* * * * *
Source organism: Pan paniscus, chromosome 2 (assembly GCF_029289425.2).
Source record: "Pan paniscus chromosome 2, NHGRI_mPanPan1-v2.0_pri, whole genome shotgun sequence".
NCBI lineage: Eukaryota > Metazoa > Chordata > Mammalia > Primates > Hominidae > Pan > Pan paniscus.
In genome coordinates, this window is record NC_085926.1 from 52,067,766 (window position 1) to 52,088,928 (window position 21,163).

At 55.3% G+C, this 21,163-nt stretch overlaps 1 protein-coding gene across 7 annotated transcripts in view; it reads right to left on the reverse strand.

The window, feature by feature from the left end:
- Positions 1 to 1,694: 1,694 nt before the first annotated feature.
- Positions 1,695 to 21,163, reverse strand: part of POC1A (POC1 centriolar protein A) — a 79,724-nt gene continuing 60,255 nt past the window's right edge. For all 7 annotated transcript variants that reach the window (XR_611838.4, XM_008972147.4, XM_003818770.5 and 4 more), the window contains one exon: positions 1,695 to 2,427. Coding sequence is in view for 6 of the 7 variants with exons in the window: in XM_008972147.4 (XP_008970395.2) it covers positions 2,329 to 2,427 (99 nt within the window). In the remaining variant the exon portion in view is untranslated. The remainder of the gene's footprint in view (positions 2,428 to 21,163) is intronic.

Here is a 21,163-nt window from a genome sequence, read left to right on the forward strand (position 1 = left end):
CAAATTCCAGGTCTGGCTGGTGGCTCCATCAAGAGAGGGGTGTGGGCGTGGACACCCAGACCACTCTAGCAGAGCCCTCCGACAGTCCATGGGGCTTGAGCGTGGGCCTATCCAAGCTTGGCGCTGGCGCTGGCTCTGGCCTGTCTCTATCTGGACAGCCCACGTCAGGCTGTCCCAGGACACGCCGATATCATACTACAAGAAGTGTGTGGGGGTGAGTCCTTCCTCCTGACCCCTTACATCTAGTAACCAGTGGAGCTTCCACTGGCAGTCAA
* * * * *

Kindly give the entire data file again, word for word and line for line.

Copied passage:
Source organism: Pan paniscus, chromosome 2 (assembly GCF_029289425.2).
Source record: "Pan paniscus chromosome 2, NHGRI_mPanPan1-v2.0_pri, whole genome shotgun sequence".
NCBI lineage: Eukaryota > Metazoa > Chordata > Mammalia > Primates > Hominidae > Pan > Pan paniscus.
In genome coordinates, this window is record NC_085926.1 from 52,067,766 (window position 1) to 52,088,928 (window position 21,163).

At 55.3% G+C, this 21,163-nt stretch overlaps 1 protein-coding gene across 7 annotated transcripts in view; it reads right to left on the reverse strand.

The window, feature by feature from the left end:
- Positions 1 to 1,694: 1,694 nt before the first annotated feature.
- Positions 1,695 to 21,163, reverse strand: part of POC1A (POC1 centriolar protein A) — a 79,724-nt gene continuing 60,255 nt past the window's right edge. For all 7 annotated transcript variants that reach the window (XR_611838.4, XM_008972147.4, XM_003818770.5 and 4 more), the window contains one exon: positions 1,695 to 2,427. Coding sequence is in view for 6 of the 7 variants with exons in the window: in XM_008972147.4 (XP_008970395.2) it covers positions 2,329 to 2,427 (99 nt within the window). In the remaining variant the exon portion in view is untranslated. The remainder of the gene's footprint in view (positions 2,428 to 21,163) is intronic.

Here is a 21,163-nt window from a genome sequence, read left to right on the forward strand (position 1 = left end):
CAAATTCCAGGTCTGGCTGGTGGCTCCATCAAGAGAGGGGTGTGGGCGTGGACACCCAGACCACTCTAGCAGAGCCCTCCGACAGTCCATGGGGCTTGAGCGTGGGCCTATCCAAGCTTGGCGCTGGCGCTGGCTCTGGCCTGTCTCTATCTGGACAGCCCACGTCAGGCTGTCCCAGGACACGCCGATATCATACTACAAGAAGTGTGTGGGGGTGAGTCCTTCCTCCTGACCCCTTACATCTAGTAACCAGTGGAGCTTCCACTGGCAGTCAA